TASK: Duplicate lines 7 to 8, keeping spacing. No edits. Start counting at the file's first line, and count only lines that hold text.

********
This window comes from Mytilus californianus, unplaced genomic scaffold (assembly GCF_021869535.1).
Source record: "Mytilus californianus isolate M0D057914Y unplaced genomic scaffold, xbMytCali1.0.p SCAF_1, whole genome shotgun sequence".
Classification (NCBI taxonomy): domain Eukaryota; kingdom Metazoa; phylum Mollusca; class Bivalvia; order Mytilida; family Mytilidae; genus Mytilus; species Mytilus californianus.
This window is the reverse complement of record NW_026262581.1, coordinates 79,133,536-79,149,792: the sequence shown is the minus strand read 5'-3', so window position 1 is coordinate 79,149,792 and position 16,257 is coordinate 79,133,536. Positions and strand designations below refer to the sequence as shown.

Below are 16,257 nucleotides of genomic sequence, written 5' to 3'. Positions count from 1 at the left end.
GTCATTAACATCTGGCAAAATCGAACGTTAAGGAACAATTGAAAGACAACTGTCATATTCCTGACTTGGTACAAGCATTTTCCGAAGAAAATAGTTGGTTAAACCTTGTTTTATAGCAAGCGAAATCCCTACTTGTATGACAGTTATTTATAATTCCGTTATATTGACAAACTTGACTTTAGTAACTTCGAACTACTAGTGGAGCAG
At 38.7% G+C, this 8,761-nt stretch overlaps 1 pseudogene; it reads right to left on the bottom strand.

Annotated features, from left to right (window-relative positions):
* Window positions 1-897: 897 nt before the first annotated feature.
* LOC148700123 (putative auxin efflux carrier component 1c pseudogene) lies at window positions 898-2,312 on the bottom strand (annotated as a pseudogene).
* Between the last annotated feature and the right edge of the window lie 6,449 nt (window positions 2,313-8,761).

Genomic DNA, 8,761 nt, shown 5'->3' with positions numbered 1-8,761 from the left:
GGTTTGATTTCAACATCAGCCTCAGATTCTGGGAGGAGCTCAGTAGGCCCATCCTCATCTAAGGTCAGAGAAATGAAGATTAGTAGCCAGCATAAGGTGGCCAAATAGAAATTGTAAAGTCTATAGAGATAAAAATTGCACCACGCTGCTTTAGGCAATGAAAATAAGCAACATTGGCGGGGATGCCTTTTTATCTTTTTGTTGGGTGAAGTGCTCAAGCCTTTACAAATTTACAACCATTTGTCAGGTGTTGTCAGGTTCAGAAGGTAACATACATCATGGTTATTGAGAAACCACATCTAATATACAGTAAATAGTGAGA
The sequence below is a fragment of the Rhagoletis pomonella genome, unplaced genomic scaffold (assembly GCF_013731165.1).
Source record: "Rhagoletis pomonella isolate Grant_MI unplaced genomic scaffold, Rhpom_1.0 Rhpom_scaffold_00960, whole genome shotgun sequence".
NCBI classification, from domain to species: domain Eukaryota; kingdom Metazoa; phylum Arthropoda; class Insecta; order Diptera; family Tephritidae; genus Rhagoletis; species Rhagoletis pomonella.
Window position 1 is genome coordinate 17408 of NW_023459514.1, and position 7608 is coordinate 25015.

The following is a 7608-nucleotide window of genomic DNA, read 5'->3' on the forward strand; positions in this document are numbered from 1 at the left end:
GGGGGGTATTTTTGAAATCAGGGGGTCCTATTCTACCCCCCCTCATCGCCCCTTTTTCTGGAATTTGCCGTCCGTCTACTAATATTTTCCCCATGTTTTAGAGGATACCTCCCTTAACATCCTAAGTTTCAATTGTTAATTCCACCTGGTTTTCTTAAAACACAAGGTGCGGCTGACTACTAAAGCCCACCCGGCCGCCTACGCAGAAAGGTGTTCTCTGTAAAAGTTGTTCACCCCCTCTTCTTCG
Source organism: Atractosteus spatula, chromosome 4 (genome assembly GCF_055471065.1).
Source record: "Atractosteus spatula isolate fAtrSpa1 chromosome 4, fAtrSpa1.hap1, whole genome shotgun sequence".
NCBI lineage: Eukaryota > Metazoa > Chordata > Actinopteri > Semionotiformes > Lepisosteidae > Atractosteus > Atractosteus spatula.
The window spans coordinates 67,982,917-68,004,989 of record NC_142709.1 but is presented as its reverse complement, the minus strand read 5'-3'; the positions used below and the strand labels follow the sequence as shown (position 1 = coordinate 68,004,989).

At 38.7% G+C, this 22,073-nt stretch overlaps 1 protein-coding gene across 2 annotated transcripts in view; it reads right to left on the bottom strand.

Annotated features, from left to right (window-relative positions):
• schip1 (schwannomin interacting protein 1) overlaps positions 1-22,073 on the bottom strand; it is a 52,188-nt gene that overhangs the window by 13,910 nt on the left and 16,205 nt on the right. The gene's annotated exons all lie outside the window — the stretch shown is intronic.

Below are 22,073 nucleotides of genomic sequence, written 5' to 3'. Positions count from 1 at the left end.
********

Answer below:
At 38.7% G+C, this 8,761-nt stretch overlaps 1 pseudogene; it reads right to left on the bottom strand.

Annotated features, from left to right (window-relative positions):